Veeam, the channel-only data protection vendor, has modified its renewal pricing and partner incentives for the age of everything as a service.
“It’s the way that customers want to consume,” says Kevin Rooney, the company’s vice president of Americas channel sales, of subscription-based software licensing.
Rooney, who spoke with ChannelPro during the annual VeeamON partner event this week, notes that subscriptions now account for more than half of revenue in North America, exceeding perpetual license fees. That’s way up from as recently as early 2020, when the share of revenue from subscriptions stood at roughly 25%. Rooney credits expectations set among end users by public cloud solutions and consumer services for that spike.
“I always tell our team, ‘you don’t sign up to a lifetime Netflix subscription,'” he says. “Our customers want that flexibility as well.”
Unlike perpetual SKUs, moreover, subscription plans employ Veeam Universal Licenses (VULs), which buyers can transfer to the cloud, move back on premises, and shift between virtual or physical hosts without penalty. “You have complete portability,” Rooney notes.
In the past, perpetual license owners interested in enjoying that flexibility had to buy an entirely new subscription license. In one of a series of changes rolled out on March 1st, however, Veeam now allows them to purchase VULs for the same substantially lower amount they would otherwise pay to renew their current deployment’s maintenance contract.
“There’s no cost inhibitor for them to make the move,” Rooney observes.
There’s also no reason for partners to resist the move toward subscription pricing, he continues, because Veeam continues to award them the same discount they would have made selling subscriptions at full price.
“We treat it the same as a new license sale,” Rooney explains, adding that margins are typically three to four times higher on subscription sales than on maintenance renewals.
To ensure that former perpetual licensees extend subscriptions when their term expires, Veeam has also expanded its customer success team and tasked it with helping partners keep subscription users satisfied.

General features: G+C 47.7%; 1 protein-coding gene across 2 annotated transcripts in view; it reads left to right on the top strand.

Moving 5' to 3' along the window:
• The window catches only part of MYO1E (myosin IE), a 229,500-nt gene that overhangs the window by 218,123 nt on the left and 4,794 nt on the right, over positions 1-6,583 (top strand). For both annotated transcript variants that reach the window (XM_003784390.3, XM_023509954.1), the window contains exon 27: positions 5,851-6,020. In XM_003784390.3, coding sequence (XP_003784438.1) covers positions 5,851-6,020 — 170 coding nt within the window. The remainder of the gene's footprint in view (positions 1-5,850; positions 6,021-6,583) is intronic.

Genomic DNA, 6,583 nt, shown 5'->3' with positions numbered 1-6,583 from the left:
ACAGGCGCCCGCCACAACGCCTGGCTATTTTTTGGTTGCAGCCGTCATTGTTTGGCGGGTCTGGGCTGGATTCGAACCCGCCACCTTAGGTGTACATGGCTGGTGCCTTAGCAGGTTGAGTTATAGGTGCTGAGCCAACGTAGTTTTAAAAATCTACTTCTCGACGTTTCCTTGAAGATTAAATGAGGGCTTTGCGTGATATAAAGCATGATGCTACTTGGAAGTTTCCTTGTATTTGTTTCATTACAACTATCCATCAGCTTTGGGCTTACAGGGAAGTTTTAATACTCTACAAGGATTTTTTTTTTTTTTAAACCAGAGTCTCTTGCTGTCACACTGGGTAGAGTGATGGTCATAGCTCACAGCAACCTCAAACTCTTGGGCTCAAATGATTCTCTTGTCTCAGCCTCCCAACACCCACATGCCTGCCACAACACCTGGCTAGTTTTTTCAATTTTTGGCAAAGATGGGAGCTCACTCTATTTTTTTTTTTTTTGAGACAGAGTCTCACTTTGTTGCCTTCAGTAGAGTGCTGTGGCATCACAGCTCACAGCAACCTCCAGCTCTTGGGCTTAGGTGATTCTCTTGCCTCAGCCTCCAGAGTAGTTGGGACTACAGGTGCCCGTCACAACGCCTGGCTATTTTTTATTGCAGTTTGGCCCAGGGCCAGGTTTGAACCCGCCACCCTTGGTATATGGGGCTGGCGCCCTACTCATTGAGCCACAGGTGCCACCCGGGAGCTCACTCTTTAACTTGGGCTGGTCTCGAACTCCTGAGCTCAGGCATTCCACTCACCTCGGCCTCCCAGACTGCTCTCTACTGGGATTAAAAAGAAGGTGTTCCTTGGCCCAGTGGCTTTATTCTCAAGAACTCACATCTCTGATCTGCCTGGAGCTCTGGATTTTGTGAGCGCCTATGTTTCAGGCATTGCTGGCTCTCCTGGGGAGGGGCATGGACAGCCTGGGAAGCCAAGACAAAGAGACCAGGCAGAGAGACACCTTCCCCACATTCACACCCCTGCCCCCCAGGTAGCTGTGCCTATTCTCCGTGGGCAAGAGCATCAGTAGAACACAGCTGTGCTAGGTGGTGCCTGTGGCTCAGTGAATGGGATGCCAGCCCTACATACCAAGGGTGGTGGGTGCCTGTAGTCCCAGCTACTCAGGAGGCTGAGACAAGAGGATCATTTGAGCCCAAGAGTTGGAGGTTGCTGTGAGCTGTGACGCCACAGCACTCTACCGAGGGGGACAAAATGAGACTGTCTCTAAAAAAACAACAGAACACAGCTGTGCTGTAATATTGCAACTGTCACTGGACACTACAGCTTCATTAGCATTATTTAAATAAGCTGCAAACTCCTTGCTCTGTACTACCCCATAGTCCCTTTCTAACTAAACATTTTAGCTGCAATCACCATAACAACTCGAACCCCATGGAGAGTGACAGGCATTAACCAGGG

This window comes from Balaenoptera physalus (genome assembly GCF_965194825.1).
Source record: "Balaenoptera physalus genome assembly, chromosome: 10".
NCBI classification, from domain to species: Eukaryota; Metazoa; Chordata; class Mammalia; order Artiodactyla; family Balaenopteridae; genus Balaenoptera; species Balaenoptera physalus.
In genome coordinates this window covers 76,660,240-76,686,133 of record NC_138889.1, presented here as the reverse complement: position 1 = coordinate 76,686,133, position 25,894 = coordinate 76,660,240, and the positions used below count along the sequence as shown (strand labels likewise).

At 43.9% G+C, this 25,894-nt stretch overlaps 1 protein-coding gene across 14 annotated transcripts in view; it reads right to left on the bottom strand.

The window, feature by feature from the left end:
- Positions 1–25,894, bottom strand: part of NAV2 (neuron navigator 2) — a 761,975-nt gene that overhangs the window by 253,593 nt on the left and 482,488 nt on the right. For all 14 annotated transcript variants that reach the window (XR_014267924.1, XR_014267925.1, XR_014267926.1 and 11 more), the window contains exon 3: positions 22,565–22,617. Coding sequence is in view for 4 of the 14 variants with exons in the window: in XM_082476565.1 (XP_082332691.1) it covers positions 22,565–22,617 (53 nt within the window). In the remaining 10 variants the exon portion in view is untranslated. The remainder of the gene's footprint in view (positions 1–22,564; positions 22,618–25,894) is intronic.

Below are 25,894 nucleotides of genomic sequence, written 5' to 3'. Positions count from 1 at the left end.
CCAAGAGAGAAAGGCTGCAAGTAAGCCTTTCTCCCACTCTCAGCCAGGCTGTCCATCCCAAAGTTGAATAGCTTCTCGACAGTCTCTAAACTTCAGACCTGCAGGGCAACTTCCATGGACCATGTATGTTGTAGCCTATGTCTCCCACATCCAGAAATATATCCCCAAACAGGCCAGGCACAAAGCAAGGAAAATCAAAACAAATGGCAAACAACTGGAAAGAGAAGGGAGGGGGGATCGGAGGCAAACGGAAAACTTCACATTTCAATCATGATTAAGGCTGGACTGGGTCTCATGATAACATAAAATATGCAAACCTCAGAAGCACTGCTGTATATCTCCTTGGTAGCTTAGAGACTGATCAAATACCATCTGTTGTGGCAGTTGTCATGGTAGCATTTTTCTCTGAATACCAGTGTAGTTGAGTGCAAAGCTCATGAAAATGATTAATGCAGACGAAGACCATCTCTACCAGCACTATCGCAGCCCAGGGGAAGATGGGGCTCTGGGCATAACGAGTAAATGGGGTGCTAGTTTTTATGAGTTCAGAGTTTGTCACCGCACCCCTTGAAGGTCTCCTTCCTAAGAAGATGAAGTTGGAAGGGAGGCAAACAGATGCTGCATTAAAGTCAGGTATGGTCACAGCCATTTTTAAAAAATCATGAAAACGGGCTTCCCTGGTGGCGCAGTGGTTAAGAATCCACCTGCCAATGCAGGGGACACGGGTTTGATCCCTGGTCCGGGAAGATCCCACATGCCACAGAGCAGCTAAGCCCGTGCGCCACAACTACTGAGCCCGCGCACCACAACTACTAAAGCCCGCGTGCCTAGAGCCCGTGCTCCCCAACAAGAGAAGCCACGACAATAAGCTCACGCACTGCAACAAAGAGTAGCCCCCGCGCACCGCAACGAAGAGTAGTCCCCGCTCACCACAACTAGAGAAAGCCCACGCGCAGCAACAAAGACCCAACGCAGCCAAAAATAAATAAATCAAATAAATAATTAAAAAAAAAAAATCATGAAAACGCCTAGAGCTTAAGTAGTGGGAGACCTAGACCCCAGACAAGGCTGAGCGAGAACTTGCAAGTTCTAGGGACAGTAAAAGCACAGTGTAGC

“When you’re dealing with subscriptions, the sale never stops,” Rooney observes.
Another change in effect since March rewards partners for registering deals by paying them upwards of 14 incremental points of margin on top of their standard discount. “We want our partners to get the benefit of the fact that they’ve brought us opportunities,” Rooney says.
For the first time, sales involving Veeam’s Amazon Web Services backup solution now qualify for deal registration discounts too.
An additional financial incentive rolled out in March pays partners backend rebates on deals transacted through Cisco, Hewlett Packard Enterprise, and Lenovo that include hardware equipped with pre-installed Veeam software. Veeam has been collaborating with OEMs on such offerings since 2016.
All of the compensation changes introduced this year are designed to preserve sales momentum Veeam has maintained despite the economic impact of the coronavirus pandemic. The company recorded over $1 billion of bookings in its 2020 fiscal year, which concluded in January, as well as a 22% year-over-year increase in annual recurring revenue.
According to Rooney, numbers like those have Insight Partners, the private equity firm that’s owned Veeam since January 2020, encouraging it to spend more on partners rather than less despite the cost and profit implications.
“The only thing that they’ve ever come to me with is just how can we help invest more to help you and the channel be stronger,” he says. “It’s an overall kind of attitude and approach to the business that says, ‘go get more, do more.'”
Veeam showcased a variety of new and forthcoming product upgrades at VeeamON this week as well.